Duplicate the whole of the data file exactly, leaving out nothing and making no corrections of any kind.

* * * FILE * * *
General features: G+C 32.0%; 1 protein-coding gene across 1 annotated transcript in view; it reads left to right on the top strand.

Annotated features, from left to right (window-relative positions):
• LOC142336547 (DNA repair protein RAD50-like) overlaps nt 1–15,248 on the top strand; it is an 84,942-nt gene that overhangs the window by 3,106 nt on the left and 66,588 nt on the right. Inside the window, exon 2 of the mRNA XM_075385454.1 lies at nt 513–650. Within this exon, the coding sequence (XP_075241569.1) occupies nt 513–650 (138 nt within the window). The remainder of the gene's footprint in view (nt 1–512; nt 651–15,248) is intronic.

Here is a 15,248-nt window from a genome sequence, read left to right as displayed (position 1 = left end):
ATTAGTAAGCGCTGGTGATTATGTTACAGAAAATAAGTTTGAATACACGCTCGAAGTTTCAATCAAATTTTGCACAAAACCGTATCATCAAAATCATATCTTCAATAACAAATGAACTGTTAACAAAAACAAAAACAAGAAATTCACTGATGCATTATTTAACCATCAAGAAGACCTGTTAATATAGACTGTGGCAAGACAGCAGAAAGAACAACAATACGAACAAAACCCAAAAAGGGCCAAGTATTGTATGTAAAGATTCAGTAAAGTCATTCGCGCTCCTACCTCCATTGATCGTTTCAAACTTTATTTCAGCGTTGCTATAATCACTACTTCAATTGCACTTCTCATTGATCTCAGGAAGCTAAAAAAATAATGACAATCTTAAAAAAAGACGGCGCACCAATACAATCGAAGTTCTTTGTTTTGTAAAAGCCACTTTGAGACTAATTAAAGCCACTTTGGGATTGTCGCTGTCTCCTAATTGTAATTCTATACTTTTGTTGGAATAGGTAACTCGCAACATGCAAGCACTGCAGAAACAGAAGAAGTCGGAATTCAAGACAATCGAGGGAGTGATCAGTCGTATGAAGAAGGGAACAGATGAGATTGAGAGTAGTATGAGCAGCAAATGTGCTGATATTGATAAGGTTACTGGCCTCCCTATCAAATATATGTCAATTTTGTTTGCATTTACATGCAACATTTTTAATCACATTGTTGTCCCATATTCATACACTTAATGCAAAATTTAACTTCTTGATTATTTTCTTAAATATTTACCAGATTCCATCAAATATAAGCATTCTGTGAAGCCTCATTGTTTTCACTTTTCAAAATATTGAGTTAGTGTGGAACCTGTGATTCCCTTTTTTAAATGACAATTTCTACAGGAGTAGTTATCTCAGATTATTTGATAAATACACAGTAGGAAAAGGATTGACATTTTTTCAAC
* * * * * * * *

General features: G+C 32.0%; 1 protein-coding gene across 1 annotated transcript in view; it reads left to right on the top strand.

Annotated features, from left to right (window-relative positions):
• LOC142336547 (DNA repair protein RAD50-like) overlaps nt 1–15,248 on the top strand; it is an 84,942-nt gene that overhangs the window by 3,106 nt on the left and 66,588 nt on the right. Inside the window, exon 2 of the mRNA XM_075385454.1 lies at nt 513–650. Within this exon, the coding sequence (XP_075241569.1) occupies nt 513–650 (138 nt within the window). The remainder of the gene's footprint in view (nt 1–512; nt 651–15,248) is intronic.

Here is a 15,248-nt window from a genome sequence, read left to right as displayed (position 1 = left end):
ATTAGTAAGCGCTGGTGATTATGTTACAGAAAATAAGTTTGAATACACGCTCGAAGTTTCAATCAAATTTTGCACAAAACCGTATCATCAAAATCATATCTTCAATAACAAATGAACTGTTAACAAAAACAAAAACAAGAAATTCACTGATGCATTATTTAACCATCAAGAAGACCTGTTAATATAGACTGTGGCAAGACAGCAGAAAGAACAACAATACGAACAAAACCCAAAAAGGGCCAAGTATTGTATGTAAAGATTCAGTAAAGTCATTCGCGCTCCTACCTCCATTGATCGTTTCAAACTTTATTTCAGCGTTGCTATAATCACTACTTCAATTGCACTTCTCATTGATCTCAGGAAGCTAAAAAAATAATGACAATCTTAAAAAAAGACGGCGCACCAATACAATCGAAGTTCTTTGTTTTGTAAAAGCCACTTTGAGACTAATTAAAGCCACTTTGGGATTGTCGCTGTCTCCTAATTGTAATTCTATACTTTTGTTGGAATAGGTAACTCGCAACATGCAAGCACTGCAGAAACAGAAGAAGTCGGAATTCAAGACAATCGAGGGAGTGATCAGTCGTATGAAGAAGGGAACAGATGAGATTGAGAGTAGTATGAGCAGCAAATGTGCTGATATTGATAAGGTTACTGGCCTCCCTATCAAATATATGTCAATTTTGTTTGCATTTACATGCAACATTTTTAATCACATTGTTGTCCCATATTCATACACTTAATGCAAAATTTAACTTCTTGATTATTTTCTTAAATATTTACCAGATTCCATCAAATATAAGCATTCTGTGAAGCCTCATTGTTTTCACTTTTCAAAATATTGAGTTAGTGTGGAACCTGTGATTCCCTTTTTTAAATGACAATTTCTACAGGAGTAGTTATCTCAGATTATTTGATAAATACACAGTAGGAAAAGGATTGACATTTTTTCAAC